Ohio has three types of speeding laws: a “basic speeding law,” “prima facie speed limits,” and “absolute speed limits.” This article explains the differences between the three and the consequences of a speeding violation.
Ohio’s basic speeding law prohibits driving at a speed greater than is “reasonable or proper, having due regard to the traffic, surface, and width of the street or highway and any other conditions.” In other words, motorists must always drive at a safe speed. What a safe speed is will depend on the circumstances. For instance, 55 miles per hour might be safe on a bright, sunny day. But if it’s dark and the road is icy, going 55 miles per hour could be dangerous and a violation of the basic speeding law.
The basic speeding law also forbids driving a vehicle “at a greater speed than will permit the person to bring it to a stop within the assured clear distance ahead.”
There’s no trick to how Ohio’s absolute speed limits work: If the absolute speed limit is 70 miles per hour and you drive faster than that, you’ve violated the law. Unless otherwise posted, Ohio’s absolute speed limits prohibit motorists from driving faster than:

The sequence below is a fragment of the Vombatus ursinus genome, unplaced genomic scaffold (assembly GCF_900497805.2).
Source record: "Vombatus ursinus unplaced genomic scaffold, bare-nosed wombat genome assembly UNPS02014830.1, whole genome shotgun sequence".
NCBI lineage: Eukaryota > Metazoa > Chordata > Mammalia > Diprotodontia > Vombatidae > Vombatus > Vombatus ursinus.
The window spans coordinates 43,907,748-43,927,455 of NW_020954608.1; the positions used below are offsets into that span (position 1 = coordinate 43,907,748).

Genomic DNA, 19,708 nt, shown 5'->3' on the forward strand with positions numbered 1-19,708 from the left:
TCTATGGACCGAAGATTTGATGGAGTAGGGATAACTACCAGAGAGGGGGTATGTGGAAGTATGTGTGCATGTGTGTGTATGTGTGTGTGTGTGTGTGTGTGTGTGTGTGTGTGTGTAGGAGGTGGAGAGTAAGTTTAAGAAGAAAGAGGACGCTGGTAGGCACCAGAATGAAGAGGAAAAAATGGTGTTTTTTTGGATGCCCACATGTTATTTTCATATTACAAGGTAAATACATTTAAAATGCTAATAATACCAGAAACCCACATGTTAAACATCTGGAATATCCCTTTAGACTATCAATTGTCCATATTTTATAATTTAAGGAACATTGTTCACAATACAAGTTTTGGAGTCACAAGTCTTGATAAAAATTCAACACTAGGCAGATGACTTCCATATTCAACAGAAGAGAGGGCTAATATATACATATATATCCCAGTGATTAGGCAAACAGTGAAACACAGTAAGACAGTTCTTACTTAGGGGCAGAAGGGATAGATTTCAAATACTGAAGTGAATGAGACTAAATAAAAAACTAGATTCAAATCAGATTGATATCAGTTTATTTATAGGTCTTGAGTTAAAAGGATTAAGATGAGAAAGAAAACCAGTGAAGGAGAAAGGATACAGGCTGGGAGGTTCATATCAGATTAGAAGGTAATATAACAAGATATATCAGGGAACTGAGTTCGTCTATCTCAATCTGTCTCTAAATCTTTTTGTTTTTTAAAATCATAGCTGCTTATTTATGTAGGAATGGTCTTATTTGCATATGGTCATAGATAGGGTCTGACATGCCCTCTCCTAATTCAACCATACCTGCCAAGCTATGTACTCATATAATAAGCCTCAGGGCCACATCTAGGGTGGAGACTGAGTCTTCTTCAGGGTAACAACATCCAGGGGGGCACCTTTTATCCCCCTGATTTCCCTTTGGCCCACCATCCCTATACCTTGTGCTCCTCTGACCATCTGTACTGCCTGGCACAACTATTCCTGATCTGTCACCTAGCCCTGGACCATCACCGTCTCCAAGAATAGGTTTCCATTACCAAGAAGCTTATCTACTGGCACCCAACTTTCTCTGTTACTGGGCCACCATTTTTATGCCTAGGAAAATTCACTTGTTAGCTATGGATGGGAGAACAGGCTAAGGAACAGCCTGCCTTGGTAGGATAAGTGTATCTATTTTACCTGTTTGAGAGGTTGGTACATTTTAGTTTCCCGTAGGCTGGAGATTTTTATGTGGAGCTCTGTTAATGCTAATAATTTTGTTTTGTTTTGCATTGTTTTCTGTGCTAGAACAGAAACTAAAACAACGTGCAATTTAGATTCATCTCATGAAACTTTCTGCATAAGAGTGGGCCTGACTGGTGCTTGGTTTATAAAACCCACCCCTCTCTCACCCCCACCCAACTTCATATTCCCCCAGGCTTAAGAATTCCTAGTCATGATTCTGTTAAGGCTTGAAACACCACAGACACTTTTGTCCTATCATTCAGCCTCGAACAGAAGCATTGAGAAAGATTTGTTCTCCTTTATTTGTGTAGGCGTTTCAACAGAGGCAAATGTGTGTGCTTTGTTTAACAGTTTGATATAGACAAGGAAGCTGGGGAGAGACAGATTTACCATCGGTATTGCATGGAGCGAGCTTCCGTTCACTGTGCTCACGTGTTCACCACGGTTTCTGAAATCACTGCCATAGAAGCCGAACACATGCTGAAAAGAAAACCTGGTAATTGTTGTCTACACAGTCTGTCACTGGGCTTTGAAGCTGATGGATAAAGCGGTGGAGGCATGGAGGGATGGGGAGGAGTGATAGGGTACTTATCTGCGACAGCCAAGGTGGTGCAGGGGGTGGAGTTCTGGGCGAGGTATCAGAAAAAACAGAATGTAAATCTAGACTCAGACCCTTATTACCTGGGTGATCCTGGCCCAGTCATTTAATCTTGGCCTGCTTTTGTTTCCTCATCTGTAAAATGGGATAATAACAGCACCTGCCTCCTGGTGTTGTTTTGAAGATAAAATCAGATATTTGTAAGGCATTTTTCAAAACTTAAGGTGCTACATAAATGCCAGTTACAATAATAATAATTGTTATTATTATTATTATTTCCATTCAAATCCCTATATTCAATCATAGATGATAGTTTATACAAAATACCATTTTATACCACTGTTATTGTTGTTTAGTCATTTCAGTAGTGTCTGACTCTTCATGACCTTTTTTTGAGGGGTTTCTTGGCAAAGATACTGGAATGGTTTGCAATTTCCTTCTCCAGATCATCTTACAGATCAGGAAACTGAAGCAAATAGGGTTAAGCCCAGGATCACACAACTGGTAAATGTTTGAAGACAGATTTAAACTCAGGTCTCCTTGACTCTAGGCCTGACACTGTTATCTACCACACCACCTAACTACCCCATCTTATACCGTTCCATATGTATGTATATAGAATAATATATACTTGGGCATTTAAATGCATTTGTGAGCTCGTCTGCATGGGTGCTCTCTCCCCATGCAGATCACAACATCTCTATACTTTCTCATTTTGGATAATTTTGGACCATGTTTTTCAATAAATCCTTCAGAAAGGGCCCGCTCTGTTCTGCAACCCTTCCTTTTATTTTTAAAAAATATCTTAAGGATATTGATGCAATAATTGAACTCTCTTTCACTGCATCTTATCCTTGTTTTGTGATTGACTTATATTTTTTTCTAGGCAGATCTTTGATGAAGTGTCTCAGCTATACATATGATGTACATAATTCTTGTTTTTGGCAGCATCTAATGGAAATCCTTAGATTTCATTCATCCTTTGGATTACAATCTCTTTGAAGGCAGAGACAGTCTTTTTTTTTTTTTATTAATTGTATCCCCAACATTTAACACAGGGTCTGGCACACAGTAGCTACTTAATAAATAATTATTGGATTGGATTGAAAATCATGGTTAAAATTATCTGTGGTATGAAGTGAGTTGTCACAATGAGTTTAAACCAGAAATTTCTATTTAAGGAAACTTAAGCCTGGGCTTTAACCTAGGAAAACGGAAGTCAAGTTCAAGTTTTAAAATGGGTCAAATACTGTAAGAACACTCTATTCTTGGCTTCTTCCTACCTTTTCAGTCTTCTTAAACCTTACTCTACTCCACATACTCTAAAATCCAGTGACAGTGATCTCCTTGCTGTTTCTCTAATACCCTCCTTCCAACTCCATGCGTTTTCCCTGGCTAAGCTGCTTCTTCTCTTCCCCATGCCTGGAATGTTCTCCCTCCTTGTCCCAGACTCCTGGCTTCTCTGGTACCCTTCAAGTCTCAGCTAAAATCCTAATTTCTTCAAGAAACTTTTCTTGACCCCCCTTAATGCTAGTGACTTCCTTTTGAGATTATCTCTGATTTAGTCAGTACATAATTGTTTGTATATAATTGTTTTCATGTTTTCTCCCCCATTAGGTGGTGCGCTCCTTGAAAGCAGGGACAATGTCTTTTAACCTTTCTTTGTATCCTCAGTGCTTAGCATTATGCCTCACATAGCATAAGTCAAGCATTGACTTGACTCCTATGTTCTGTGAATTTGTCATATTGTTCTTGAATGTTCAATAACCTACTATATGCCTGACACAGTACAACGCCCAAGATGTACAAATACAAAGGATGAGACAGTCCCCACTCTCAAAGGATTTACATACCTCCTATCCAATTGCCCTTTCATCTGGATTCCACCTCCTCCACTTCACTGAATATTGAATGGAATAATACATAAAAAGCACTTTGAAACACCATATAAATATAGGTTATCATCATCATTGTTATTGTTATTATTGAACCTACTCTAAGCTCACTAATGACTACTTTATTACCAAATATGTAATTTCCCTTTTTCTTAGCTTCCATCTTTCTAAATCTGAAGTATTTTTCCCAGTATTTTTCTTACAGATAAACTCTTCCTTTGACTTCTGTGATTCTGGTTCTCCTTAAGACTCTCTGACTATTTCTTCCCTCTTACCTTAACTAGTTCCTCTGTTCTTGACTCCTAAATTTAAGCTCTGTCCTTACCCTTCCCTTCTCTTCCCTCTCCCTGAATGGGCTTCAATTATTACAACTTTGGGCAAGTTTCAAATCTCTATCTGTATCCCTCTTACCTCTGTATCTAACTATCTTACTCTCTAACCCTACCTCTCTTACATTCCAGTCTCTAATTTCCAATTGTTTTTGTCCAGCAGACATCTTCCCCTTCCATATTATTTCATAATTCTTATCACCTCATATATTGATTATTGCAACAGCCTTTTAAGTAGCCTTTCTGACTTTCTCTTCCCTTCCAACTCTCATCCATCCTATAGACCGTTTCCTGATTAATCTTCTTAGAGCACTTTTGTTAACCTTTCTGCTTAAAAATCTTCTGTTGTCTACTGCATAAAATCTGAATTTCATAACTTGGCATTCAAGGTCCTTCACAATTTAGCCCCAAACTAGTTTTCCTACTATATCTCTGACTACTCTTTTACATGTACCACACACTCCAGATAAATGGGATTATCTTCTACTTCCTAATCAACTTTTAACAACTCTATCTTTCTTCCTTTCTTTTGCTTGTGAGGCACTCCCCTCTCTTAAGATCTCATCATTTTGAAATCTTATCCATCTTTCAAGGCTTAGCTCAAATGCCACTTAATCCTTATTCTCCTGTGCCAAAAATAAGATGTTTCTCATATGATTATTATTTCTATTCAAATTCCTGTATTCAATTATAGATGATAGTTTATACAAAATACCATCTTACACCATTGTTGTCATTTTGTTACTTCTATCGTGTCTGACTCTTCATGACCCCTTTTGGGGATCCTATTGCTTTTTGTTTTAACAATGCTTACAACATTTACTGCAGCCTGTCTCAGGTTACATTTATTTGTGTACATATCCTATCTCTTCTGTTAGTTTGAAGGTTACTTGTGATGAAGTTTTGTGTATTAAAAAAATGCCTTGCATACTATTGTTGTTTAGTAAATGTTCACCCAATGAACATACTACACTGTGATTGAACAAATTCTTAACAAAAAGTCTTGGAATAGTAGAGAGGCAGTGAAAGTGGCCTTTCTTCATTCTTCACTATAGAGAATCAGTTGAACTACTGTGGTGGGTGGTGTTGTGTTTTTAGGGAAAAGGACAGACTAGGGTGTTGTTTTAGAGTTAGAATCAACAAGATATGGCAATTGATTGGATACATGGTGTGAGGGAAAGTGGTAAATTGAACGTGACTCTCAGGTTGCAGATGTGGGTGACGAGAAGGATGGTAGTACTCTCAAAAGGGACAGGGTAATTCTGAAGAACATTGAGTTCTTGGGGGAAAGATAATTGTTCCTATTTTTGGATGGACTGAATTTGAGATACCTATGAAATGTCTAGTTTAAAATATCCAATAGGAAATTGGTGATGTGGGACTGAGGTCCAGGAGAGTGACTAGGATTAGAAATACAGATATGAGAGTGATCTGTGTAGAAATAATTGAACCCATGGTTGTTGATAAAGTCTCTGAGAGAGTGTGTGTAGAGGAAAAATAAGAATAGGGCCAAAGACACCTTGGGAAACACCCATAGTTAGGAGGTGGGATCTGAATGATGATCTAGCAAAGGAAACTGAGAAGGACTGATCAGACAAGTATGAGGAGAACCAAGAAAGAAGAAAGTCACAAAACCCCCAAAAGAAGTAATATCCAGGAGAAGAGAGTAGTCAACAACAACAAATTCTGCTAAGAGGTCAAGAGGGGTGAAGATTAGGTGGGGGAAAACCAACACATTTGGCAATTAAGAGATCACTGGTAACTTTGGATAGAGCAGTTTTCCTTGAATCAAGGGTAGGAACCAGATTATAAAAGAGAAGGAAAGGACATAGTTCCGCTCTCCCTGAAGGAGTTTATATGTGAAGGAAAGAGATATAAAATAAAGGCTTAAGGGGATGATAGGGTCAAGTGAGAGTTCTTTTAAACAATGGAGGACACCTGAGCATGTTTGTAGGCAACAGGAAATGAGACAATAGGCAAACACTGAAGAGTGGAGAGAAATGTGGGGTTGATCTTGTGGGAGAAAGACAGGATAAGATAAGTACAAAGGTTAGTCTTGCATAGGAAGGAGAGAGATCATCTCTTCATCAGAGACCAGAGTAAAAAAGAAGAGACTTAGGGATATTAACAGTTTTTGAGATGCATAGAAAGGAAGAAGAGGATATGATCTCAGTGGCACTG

Ohio also uses prima facie speed limits (sometimes called “presumed” limits). Prima facie speed limits work a little different than absolute limits. If you exceed a prima facie speed limit it doesn’t necessarily mean you’re guilty. You still have the opportunity to prove in court that your speed was safe. If you’re able to do so, the judge is supposed to find you not guilty. And if a cop clocks you at a speed that’s under the presumed limit, there’s a presumption that you’re not in violation of Ohio’s basic speeding law (see above).
Unless otherwise posted, Ohio’s prima facie speed limits include:
The consequences of a speeding violation depend on the circumstances. But generally, the possible penalties are:
And generally, the fines are doubled for speeding violations committed in a construction zone.
Depending on the circumstances, speeding could lead to a “reckless operation” conviction. And when a speeding violation results in the death of another person, vehicular homicide or manslaughter charges are possible.
Depending on the circumstances, a speeding violation might add demerit points to a motorist’s driving record. Accumulating too many points can lead to license suspension.